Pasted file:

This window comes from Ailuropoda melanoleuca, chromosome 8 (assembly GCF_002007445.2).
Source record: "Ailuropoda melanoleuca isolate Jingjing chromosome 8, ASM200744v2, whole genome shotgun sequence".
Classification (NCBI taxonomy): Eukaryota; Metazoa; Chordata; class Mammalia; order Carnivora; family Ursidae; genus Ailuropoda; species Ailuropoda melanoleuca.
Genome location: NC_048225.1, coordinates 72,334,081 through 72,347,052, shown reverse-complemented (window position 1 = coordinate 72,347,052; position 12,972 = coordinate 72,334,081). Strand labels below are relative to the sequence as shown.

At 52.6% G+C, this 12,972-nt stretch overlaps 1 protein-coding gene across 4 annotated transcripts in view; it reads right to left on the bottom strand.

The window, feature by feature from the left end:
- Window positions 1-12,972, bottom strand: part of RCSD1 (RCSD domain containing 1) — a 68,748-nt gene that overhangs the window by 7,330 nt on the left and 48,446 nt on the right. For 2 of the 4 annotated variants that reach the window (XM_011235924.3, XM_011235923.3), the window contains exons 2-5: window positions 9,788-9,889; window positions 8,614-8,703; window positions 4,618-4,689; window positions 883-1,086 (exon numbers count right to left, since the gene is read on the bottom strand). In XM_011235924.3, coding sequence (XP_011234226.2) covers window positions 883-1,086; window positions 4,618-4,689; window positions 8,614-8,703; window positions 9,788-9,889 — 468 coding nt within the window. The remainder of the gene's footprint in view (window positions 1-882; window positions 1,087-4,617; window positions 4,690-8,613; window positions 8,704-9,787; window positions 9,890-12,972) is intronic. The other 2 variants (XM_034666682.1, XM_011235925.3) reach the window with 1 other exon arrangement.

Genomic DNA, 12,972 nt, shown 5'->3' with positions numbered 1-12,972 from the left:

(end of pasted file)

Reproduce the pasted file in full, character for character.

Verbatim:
This window comes from Ailuropoda melanoleuca, chromosome 8 (assembly GCF_002007445.2).
Source record: "Ailuropoda melanoleuca isolate Jingjing chromosome 8, ASM200744v2, whole genome shotgun sequence".
Classification (NCBI taxonomy): Eukaryota; Metazoa; Chordata; class Mammalia; order Carnivora; family Ursidae; genus Ailuropoda; species Ailuropoda melanoleuca.
Genome location: NC_048225.1, coordinates 72,334,081 through 72,347,052, shown reverse-complemented (window position 1 = coordinate 72,347,052; position 12,972 = coordinate 72,334,081). Strand labels below are relative to the sequence as shown.

At 52.6% G+C, this 12,972-nt stretch overlaps 1 protein-coding gene across 4 annotated transcripts in view; it reads right to left on the bottom strand.

The window, feature by feature from the left end:
- Window positions 1-12,972, bottom strand: part of RCSD1 (RCSD domain containing 1) — a 68,748-nt gene that overhangs the window by 7,330 nt on the left and 48,446 nt on the right. For 2 of the 4 annotated variants that reach the window (XM_011235924.3, XM_011235923.3), the window contains exons 2-5: window positions 9,788-9,889; window positions 8,614-8,703; window positions 4,618-4,689; window positions 883-1,086 (exon numbers count right to left, since the gene is read on the bottom strand). In XM_011235924.3, coding sequence (XP_011234226.2) covers window positions 883-1,086; window positions 4,618-4,689; window positions 8,614-8,703; window positions 9,788-9,889 — 468 coding nt within the window. The remainder of the gene's footprint in view (window positions 1-882; window positions 1,087-4,617; window positions 4,690-8,613; window positions 8,704-9,787; window positions 9,890-12,972) is intronic. The other 2 variants (XM_034666682.1, XM_011235925.3) reach the window with 1 other exon arrangement.

Genomic DNA, 12,972 nt, shown 5'->3' with positions numbered 1-12,972 from the left: